The following information was written by the findingDulcinea Staff. See link: http://www.findingdulcinea.com/features/feature-articles/2009/mar/womens-history-month-part-III-19th-century-writers.html
These women paved the way for all of us...
The year before the United States declared independence from England, Jane Austen was born. She began writing at an early age, completing a parody of English history at age 15, as written by a "partial, prejudiced, and ignorant Historian."
This brilliant and witty young Englishwoman kept a sharp eye on the way that English women and men of so-called "good breeding" thought and behaved. Her observations found their way into her novels, which included "Pride and Prejudice," "Emma" and "Sense and Sensibility."
Austen was published anonymously during her lifetime—although many people knew the writer's identity—and her gravestone bore no mention of her work. It was not until long after her death that Austen received the credit that she deserved.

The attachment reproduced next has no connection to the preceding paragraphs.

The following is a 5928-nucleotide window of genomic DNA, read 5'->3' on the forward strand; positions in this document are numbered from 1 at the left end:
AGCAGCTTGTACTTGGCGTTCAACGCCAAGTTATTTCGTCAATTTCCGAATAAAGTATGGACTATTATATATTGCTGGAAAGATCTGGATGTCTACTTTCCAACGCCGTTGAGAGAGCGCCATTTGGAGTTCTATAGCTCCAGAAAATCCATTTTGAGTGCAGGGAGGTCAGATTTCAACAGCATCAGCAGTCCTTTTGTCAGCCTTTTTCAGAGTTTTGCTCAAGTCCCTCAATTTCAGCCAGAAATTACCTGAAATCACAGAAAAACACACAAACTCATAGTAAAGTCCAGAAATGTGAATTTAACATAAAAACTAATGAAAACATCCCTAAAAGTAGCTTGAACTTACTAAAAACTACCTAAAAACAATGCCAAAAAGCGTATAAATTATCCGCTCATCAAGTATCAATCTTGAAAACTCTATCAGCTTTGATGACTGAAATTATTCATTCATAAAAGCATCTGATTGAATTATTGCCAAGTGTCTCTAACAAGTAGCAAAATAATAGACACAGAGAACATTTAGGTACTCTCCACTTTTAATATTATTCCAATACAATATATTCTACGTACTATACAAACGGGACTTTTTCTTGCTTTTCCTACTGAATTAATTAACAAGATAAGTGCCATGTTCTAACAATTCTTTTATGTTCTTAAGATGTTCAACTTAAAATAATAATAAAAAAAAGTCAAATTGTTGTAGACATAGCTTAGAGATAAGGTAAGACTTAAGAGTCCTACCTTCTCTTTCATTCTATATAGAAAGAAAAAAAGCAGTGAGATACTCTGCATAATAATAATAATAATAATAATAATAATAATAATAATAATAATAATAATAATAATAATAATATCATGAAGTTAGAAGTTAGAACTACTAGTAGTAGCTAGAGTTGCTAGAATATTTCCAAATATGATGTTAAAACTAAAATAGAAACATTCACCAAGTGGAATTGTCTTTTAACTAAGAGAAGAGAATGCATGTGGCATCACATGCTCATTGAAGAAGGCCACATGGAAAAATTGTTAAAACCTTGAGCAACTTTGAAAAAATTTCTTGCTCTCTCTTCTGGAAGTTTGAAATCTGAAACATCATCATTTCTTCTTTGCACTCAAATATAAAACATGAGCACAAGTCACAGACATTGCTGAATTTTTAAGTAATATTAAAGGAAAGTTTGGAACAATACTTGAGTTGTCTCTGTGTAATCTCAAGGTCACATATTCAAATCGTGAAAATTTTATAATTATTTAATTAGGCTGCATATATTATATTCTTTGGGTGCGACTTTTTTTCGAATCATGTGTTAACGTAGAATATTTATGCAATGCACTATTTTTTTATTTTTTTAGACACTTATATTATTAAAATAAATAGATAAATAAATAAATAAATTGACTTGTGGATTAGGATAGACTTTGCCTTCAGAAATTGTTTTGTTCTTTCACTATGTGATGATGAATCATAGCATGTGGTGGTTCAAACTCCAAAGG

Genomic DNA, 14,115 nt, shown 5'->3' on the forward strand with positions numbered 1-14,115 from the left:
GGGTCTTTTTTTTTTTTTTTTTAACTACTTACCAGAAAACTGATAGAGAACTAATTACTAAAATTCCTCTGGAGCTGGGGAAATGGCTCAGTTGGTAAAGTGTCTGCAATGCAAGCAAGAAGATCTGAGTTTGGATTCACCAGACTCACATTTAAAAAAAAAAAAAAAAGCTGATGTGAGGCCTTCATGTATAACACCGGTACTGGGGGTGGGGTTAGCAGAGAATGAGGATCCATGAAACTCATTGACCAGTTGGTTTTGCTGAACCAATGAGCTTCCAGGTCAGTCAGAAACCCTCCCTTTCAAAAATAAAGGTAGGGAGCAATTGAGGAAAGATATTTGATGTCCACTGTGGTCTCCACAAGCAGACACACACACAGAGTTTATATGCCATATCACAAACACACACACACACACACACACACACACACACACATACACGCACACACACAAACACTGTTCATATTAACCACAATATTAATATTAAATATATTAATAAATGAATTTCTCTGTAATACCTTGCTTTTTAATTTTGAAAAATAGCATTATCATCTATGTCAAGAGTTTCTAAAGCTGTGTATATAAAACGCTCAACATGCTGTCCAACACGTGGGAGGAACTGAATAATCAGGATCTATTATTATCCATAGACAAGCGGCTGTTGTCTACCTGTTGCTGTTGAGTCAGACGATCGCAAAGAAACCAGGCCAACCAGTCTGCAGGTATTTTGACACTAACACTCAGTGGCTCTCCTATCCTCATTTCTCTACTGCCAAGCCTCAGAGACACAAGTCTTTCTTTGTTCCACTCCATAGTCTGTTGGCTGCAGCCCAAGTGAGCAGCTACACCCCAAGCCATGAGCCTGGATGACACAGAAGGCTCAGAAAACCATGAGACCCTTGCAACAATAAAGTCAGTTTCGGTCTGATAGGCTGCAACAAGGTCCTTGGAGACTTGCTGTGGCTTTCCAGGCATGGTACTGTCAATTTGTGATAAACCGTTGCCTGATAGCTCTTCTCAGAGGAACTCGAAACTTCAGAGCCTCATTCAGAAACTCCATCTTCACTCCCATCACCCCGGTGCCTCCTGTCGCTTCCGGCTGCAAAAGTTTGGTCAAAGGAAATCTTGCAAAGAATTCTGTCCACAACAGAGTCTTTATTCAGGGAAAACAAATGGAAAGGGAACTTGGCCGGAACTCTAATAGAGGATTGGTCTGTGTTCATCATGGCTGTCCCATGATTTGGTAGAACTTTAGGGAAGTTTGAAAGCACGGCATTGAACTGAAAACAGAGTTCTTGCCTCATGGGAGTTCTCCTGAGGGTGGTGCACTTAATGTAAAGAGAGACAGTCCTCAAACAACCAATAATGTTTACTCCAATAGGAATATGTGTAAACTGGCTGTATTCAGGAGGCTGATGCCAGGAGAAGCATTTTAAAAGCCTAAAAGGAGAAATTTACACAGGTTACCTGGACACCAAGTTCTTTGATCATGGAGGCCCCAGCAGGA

The Brontë sisters, Charlotte, Emily and Anne, each became successful poets and novelists in their day. But as Bibliomania, an online literature and study guide, notes, "Their works were published initially under the names Ellis (Emily), Currer (Charlotte), and Acton (Anne) Bell, due to the fact that it was considered unseemly at the time for women to write and publish books." It wasn't until the Victorian era that Mary Anne Evans (aka George Eliot) finally achieved the kind of recognition given to male authors.
Readers knew quite early on that George Eliot was actually Evans, who'd been a translator of German philosophy and the editor of a popular literary journal before launching a full-time career as a novelist. Best known for "Middlemarch," a sprawling English tale of politics, economics, religion and romance, Evans adopted the pen name George Eliot to shield herself from controversy and so that she would be taken more seriously than the women who published under their own names. She used the name for each work that she published. Visit Victorian Web to learn more about Evans.
Queen Victoria was a great fan of "George," even saving a signature from the author that she received in a letter. For a female monarch to recognize a female author was an important milestone in both culture and politics.